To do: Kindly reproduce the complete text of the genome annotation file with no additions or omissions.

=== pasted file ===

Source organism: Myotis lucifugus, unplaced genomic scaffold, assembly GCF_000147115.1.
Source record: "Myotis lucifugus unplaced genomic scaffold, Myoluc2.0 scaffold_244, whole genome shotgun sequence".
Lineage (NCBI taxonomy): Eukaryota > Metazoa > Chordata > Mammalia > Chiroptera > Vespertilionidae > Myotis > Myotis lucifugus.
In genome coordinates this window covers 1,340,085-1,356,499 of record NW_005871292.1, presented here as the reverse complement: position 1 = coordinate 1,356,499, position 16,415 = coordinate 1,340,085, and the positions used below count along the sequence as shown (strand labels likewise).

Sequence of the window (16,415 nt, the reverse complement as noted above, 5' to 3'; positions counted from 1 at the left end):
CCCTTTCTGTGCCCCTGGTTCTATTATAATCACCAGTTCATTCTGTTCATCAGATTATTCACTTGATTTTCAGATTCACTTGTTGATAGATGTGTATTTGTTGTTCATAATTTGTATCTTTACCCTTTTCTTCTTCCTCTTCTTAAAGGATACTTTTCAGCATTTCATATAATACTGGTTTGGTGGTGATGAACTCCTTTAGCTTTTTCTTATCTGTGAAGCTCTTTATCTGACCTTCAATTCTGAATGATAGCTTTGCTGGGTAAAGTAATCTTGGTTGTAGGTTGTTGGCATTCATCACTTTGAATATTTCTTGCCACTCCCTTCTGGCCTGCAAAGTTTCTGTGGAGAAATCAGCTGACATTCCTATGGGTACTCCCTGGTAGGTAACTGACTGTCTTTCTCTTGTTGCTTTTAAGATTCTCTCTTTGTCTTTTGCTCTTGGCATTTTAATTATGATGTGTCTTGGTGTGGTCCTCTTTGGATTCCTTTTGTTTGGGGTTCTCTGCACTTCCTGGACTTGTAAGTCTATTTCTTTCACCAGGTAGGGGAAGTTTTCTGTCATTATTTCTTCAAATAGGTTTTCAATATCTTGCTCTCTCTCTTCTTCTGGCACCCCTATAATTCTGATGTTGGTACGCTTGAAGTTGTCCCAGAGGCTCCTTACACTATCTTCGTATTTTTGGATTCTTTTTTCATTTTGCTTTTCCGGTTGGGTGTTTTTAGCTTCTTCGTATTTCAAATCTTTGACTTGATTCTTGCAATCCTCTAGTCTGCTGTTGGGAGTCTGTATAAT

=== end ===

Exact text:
Source organism: Myotis lucifugus, unplaced genomic scaffold, assembly GCF_000147115.1.
Source record: "Myotis lucifugus unplaced genomic scaffold, Myoluc2.0 scaffold_244, whole genome shotgun sequence".
Lineage (NCBI taxonomy): Eukaryota > Metazoa > Chordata > Mammalia > Chiroptera > Vespertilionidae > Myotis > Myotis lucifugus.
In genome coordinates this window covers 1,340,085-1,356,499 of record NW_005871292.1, presented here as the reverse complement: position 1 = coordinate 1,356,499, position 16,415 = coordinate 1,340,085, and the positions used below count along the sequence as shown (strand labels likewise).

Sequence of the window (16,415 nt, the reverse complement as noted above, 5' to 3'; positions counted from 1 at the left end):
CCCTTTCTGTGCCCCTGGTTCTATTATAATCACCAGTTCATTCTGTTCATCAGATTATTCACTTGATTTTCAGATTCACTTGTTGATAGATGTGTATTTGTTGTTCATAATTTGTATCTTTACCCTTTTCTTCTTCCTCTTCTTAAAGGATACTTTTCAGCATTTCATATAATACTGGTTTGGTGGTGATGAACTCCTTTAGCTTTTTCTTATCTGTGAAGCTCTTTATCTGACCTTCAATTCTGAATGATAGCTTTGCTGGGTAAAGTAATCTTGGTTGTAGGTTGTTGGCATTCATCACTTTGAATATTTCTTGCCACTCCCTTCTGGCCTGCAAAGTTTCTGTGGAGAAATCAGCTGACATTCCTATGGGTACTCCCTGGTAGGTAACTGACTGTCTTTCTCTTGTTGCTTTTAAGATTCTCTCTTTGTCTTTTGCTCTTGGCATTTTAATTATGATGTGTCTTGGTGTGGTCCTCTTTGGATTCCTTTTGTTTGGGGTTCTCTGCACTTCCTGGACTTGTAAGTCTATTTCTTTCACCAGGTAGGGGAAGTTTTCTGTCATTATTTCTTCAAATAGGTTTTCAATATCTTGCTCTCTCTCTTCTTCTGGCACCCCTATAATTCTGATGTTGGTACGCTTGAAGTTGTCCCAGAGGCTCCTTACACTATCTTCGTATTTTTGGATTCTTTTTTCATTTTGCTTTTCCGGTTGGGTGTTTTTAGCTTCTTCGTATTTCAAATCTTTGACTTGATTCTTGCAATCCTCTAGTCTGCTGTTGGGAGTCTGTATAAT